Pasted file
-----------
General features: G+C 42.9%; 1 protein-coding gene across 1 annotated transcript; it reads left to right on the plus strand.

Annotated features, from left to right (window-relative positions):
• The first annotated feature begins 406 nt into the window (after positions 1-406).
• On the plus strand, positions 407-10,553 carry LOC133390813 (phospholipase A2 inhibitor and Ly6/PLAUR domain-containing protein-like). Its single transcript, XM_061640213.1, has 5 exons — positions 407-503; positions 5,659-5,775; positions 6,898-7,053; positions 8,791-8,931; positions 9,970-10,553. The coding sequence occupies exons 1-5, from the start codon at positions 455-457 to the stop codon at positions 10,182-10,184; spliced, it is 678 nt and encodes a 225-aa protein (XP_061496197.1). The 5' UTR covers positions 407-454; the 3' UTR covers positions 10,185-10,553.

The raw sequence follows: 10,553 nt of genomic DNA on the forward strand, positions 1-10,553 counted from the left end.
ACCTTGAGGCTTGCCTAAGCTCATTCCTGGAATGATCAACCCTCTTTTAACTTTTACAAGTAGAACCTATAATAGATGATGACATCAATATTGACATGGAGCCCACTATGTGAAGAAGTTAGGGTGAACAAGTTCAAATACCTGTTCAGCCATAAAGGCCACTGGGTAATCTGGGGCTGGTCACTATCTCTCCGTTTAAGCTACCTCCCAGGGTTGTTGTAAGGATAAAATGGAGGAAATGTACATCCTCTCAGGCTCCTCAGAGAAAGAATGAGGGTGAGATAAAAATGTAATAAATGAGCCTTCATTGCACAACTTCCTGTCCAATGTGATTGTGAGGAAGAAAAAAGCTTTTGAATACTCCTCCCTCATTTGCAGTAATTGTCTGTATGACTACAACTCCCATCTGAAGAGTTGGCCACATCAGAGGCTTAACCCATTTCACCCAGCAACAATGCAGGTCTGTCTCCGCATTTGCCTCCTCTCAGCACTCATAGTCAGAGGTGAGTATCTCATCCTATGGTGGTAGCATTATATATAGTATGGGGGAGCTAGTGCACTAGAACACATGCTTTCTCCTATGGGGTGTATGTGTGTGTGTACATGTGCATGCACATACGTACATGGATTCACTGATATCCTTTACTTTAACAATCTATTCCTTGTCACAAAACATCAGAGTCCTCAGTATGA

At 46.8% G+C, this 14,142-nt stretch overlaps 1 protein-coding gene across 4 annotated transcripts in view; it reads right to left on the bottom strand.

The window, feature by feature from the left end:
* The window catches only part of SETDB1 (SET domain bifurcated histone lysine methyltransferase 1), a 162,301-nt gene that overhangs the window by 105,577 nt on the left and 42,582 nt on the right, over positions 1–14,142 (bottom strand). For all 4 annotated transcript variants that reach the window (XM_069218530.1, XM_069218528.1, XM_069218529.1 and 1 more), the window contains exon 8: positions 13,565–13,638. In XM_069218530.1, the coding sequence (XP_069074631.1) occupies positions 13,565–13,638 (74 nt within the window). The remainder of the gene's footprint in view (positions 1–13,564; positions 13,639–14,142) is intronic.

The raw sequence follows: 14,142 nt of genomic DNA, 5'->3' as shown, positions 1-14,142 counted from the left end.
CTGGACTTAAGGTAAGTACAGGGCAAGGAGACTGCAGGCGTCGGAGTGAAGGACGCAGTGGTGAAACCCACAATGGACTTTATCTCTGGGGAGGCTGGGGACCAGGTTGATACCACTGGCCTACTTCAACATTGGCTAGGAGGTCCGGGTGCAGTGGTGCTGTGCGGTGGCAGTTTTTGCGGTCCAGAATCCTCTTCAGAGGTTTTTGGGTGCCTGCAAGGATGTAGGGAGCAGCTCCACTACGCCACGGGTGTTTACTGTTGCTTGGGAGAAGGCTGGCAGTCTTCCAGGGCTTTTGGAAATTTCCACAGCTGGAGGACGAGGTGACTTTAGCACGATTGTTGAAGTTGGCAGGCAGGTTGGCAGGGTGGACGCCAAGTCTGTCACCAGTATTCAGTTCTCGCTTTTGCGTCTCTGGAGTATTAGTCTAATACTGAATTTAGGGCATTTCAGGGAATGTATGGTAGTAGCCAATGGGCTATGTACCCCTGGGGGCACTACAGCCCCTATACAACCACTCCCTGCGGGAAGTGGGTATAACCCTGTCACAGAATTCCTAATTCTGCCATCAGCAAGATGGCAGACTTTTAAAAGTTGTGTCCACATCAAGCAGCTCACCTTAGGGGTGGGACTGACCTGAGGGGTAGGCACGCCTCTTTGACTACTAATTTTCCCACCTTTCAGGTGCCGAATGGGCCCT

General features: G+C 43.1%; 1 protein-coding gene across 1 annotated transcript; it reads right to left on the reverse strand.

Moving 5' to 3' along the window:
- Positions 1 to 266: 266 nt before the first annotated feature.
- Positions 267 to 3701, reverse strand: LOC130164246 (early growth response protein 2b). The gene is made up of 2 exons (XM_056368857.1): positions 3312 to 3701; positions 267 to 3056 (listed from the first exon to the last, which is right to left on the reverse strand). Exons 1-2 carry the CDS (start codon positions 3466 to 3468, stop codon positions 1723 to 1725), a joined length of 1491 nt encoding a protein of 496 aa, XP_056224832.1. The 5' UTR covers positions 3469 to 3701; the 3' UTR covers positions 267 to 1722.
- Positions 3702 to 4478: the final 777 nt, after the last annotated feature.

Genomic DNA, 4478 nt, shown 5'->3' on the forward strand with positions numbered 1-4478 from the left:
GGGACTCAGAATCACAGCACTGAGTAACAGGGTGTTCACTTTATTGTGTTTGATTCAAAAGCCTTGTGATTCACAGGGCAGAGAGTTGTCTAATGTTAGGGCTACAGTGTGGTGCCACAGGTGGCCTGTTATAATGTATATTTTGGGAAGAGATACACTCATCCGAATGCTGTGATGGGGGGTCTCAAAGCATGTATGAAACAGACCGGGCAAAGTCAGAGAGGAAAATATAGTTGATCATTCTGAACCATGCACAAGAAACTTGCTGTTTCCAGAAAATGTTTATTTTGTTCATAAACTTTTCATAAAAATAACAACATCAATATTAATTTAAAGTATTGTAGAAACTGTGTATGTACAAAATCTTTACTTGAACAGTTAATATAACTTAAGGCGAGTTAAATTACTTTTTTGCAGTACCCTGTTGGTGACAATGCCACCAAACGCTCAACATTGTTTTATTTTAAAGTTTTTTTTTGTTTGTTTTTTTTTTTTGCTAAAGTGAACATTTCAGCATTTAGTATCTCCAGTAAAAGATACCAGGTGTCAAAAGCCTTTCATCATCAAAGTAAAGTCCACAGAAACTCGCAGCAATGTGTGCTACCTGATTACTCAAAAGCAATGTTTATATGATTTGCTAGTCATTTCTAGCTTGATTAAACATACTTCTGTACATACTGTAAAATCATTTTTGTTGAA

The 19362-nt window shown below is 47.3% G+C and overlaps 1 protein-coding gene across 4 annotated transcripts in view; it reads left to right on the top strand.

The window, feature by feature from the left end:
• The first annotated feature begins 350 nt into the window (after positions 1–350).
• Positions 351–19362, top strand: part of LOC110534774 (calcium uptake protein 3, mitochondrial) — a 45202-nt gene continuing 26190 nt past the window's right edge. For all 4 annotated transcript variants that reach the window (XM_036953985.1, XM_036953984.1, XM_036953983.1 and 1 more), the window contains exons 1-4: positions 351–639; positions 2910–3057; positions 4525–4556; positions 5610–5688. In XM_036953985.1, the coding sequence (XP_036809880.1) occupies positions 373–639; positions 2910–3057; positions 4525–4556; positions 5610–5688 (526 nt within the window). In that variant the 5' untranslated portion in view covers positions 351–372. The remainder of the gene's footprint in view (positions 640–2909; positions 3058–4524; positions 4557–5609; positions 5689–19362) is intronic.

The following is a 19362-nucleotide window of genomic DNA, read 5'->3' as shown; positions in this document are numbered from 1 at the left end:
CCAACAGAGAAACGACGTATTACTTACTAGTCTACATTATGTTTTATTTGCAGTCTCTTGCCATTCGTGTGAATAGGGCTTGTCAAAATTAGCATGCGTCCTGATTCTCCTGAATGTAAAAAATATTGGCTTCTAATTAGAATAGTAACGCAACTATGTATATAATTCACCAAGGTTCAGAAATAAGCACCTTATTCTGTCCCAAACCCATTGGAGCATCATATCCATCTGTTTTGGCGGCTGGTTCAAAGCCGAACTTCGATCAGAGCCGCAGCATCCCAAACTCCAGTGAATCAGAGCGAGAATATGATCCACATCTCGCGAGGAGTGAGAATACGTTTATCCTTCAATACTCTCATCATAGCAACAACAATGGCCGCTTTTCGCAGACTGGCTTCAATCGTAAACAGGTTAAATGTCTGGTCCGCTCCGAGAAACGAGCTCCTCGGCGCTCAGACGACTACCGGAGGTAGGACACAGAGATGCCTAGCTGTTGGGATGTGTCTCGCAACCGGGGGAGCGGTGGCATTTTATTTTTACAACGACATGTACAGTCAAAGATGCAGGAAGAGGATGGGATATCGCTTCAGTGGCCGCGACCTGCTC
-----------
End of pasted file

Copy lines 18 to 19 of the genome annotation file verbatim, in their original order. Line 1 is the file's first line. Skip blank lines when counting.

GGGACTCAGAATCACAGCACTGAGTAACAGGGTGTTCACTTTATTGTGTTTGATTCAAAAGCCTTGTGATTCACAGGGCAGAGAGTTGTCTAATGTTAGGGCTACAGTGTGGTGCCACAGGTGGCCTGTTATAATGTATATTTTGGGAAGAGATACACTCATCCGAATGCTGTGATGGGGGGTCTCAAAGCATGTATGAAACAGACCGGGCAAAGTCAGAGAGGAAAATATAGTTGATCATTCTGAACCATGCACAAGAAACTTGCTGTTTCCAGAAAATGTTTATTTTGTTCATAAACTTTTCATAAAAATAACAACATCAATATTAATTTAAAGTATTGTAGAAACTGTGTATGTACAAAATCTTTACTTGAACAGTTAATATAACTTAAGGCGAGTTAAATTACTTTTTTGCAGTACCCTGTTGGTGACAATGCCACCAAACGCTCAACATTGTTTTATTTTAAAGTTTTTTTTTGTTTGTTTTTTTTTTTTGCTAAAGTGAACATTTCAGCATTTAGTATCTCCAGTAAAAGATACCAGGTGTCAAAAGCCTTTCATCATCAAAGTAAAGTCCACAGAAACTCGCAGCAATGTGTGCTACCTGATTACTCAAAAGCAATGTTTATATGATTTGCTAGTCATTTCTAGCTTGATTAAACATACTTCTGTACATACTGTAAAATCATTTTTGTTGAA

The 19362-nt window shown below is 47.3% G+C and overlaps 1 protein-coding gene across 4 annotated transcripts in view; it reads left to right on the top strand.